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Monday, January 23, 2006

I Did Not Know That


One of my favorite songs by Sam Cooke was "Bring It On Home to Me". But who was that great second voice, sometimes singing harmony, sometimes doing the call and response "yeah"? Why that was Lou Rawls. I did not know that until after Lou died this month.

The Biblical city of Nineveh is near the current location of Mosul, Iraq on the Tigris River. I did not know that until last week's Bible study of Jonah. I had assumed it was a city on the sea. (Jonah is the guy who had that encounter with the big fish.)

Hugh Thompson, the guy who put a stop to the My Lai massacre, was on 60 Minutes several years ago. They repeated part of the segment on the CBS Sunday Morning program just after he died this month at age 62. He talked about how he was not given adequate cover on some of his subsequent Viet Nam missions, how shunned he was by his fellow military people, until in the last decade of his life, when the military finally asked him to speak about the excesses of war. I'd seen this story before, but I did not know how emotionally involved I would feel in the retelling. I believe that his illness was probably caused, or at least exacerbated by the years of being a pariah.

"Truthiness" is the American Dialect Society's Word of the Year, beating out Katrina-gate. I did not know truthiness was a word, but then, I haven't been watching the Comedy Central's "The Colbert Report". Truthiness "refers to the quality of preferring concepts or facts one wishes to be true, rather than concepts or facts known to be true."

Don't know how many are familiar with Tyler Perry. He's a black performer who dresses in drag as a character named Madea. There's always an object lesson. At her request, I bought some DVDs for my mother last Christmas, and now I find myself on the Tyler Perry fan mail list:
On a more serious note, Madea is a character that has been a blessing but it has come with its share of challenges. Many of you don't know this but I am extremely uncomfortable doing this character. I never have anyone other than the cast and crew back stage because I am so embarrassed. I know that sounds strange, but it's true. Sometimes l looks in the mirror as I'm putting on lipstick and say to myself Boy what is wrong with you? Anyway I had to realize what I wish most people would realize about Madea. I am not a man that walks around in a dress. I am an actor and I'm playing a character. MADEA is not who I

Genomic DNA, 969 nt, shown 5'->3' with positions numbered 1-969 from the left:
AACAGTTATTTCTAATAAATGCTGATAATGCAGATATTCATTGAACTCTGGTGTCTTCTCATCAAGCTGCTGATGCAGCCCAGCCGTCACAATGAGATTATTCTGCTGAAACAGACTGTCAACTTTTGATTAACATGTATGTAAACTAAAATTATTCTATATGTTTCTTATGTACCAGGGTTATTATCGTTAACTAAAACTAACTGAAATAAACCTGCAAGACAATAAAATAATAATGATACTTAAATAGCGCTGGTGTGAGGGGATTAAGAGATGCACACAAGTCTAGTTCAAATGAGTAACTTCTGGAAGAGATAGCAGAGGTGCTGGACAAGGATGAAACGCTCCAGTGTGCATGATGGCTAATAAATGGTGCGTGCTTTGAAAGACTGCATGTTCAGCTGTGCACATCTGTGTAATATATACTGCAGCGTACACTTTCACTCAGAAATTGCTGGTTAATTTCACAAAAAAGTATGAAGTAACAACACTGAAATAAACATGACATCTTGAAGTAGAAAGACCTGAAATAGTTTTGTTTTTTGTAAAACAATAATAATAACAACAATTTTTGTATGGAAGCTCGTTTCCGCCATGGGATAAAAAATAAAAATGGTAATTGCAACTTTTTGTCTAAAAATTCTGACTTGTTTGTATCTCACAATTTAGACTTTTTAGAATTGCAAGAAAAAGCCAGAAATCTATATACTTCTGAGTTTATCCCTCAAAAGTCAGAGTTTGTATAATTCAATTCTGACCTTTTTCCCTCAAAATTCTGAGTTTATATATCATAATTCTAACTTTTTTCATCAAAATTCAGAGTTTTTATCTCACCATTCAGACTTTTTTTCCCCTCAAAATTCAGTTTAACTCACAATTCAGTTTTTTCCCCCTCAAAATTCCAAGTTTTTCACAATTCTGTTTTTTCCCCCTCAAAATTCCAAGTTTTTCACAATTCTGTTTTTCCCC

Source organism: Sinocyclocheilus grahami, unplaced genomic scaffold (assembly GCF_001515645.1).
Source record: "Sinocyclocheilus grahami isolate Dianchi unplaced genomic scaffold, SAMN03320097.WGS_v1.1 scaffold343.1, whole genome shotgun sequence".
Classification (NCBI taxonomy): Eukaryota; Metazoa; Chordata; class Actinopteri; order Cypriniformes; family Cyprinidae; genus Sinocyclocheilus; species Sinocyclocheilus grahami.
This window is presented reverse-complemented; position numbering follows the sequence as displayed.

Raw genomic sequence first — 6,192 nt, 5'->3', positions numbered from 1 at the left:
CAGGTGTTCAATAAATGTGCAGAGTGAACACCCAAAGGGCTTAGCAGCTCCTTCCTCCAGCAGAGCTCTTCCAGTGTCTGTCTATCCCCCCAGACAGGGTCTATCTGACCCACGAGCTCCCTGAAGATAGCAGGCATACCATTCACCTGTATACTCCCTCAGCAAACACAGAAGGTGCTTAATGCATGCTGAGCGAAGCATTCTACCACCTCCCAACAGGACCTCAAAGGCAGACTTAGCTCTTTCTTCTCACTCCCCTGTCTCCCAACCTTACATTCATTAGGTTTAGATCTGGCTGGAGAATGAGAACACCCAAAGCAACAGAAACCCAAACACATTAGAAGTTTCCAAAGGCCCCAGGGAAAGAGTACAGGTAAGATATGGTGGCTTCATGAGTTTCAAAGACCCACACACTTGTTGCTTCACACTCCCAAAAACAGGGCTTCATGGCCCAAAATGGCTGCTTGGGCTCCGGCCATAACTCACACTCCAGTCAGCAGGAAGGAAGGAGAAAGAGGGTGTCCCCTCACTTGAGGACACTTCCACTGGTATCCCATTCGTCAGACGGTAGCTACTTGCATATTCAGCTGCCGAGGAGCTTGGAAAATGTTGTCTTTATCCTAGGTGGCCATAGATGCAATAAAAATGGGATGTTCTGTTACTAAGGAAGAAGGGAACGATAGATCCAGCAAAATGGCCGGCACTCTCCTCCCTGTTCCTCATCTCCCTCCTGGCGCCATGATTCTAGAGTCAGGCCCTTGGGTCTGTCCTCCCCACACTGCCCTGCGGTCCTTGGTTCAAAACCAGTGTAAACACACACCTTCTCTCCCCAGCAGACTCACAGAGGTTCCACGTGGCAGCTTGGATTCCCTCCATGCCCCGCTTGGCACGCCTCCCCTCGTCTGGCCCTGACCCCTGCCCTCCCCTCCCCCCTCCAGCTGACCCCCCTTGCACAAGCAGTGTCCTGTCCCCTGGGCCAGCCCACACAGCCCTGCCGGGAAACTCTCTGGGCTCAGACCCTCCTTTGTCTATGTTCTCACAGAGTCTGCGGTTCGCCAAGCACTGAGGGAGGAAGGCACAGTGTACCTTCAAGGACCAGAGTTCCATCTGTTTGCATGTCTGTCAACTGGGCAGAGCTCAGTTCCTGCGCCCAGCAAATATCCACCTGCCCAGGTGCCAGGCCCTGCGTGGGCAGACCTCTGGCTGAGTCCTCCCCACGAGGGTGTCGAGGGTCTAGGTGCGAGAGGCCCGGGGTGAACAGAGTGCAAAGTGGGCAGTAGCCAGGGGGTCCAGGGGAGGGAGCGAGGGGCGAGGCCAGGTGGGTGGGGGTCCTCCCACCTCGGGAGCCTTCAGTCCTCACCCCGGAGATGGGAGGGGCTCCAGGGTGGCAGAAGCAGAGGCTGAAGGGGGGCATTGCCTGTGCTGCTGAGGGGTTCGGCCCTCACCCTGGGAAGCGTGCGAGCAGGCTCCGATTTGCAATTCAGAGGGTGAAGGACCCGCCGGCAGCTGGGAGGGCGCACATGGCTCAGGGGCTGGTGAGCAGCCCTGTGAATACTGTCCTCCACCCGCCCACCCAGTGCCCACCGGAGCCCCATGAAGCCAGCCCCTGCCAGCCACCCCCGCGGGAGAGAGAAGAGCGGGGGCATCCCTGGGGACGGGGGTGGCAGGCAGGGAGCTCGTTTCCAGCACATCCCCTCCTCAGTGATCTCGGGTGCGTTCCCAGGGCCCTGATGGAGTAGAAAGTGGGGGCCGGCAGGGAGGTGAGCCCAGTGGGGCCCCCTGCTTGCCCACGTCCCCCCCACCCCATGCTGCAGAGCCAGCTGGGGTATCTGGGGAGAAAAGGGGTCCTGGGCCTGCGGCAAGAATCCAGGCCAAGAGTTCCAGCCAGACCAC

am. I was in the mall and a lady walked up to me and asked where was my dress (what the hell...smile) I AM A MAN, although I love women God himself knows I don't want to be one. I said all of that to say this. I have been asked many times to do Madea outside of my shows but I have always said no to Award shows, concerts, and movies. I won't do it because I'm uncomfortable with people seeing me like that up close and personal.
Well Oprah asked me to do it on her show. My first reaction was no but yall know that she is a huge part of the reason I started writing. After much debate and prayer I agreed to do it. Get ready cause Madea is going to be on Oprah. PRAY FOR ME. Tyler.

I did not know that the man was so embarrassed playing Madea. He does it often, and from what I'm told, well.

The voice in my head offering up the title of this piece is Johnny Carson, who died a year ago today. Did you know that Carson and his predecessor as host of the Tonight Show, Jack Paar, died almost a year apart? (1/23/05, 1/27/04). I did not know that until recently, and I have no idea of the significance, if any.
***
1824! (or at least 1837...

5 comments:

tomthedog said...

Wow, I'm surprised it's been only a year since Carson's death. Feels longer, due to his long absence from the public eye post-retirement, I guess.

Colbert spent a week ranting about "Truthiness" (in a funny way) on the Colbert Report. I don't blame him; none of the Word of the Year articles gave him credit for coining the term.

Roger Owen Green said...

Well, Tom, he didn't coin it - the word's been around since at least 1824 - but Colbert certainly brought it to the public eye.

tomthedog said...

1824? Huh. I've never heard the word outside the Colbert Report and the Word of the Year stories. Was there a flood of non-Colbert usage of that word last year that I somehow missed?

Roger Owen Green said...

Yes, 1824! http://itre.cis.upenn.edu/~myl/languagelog/archives/002586.html

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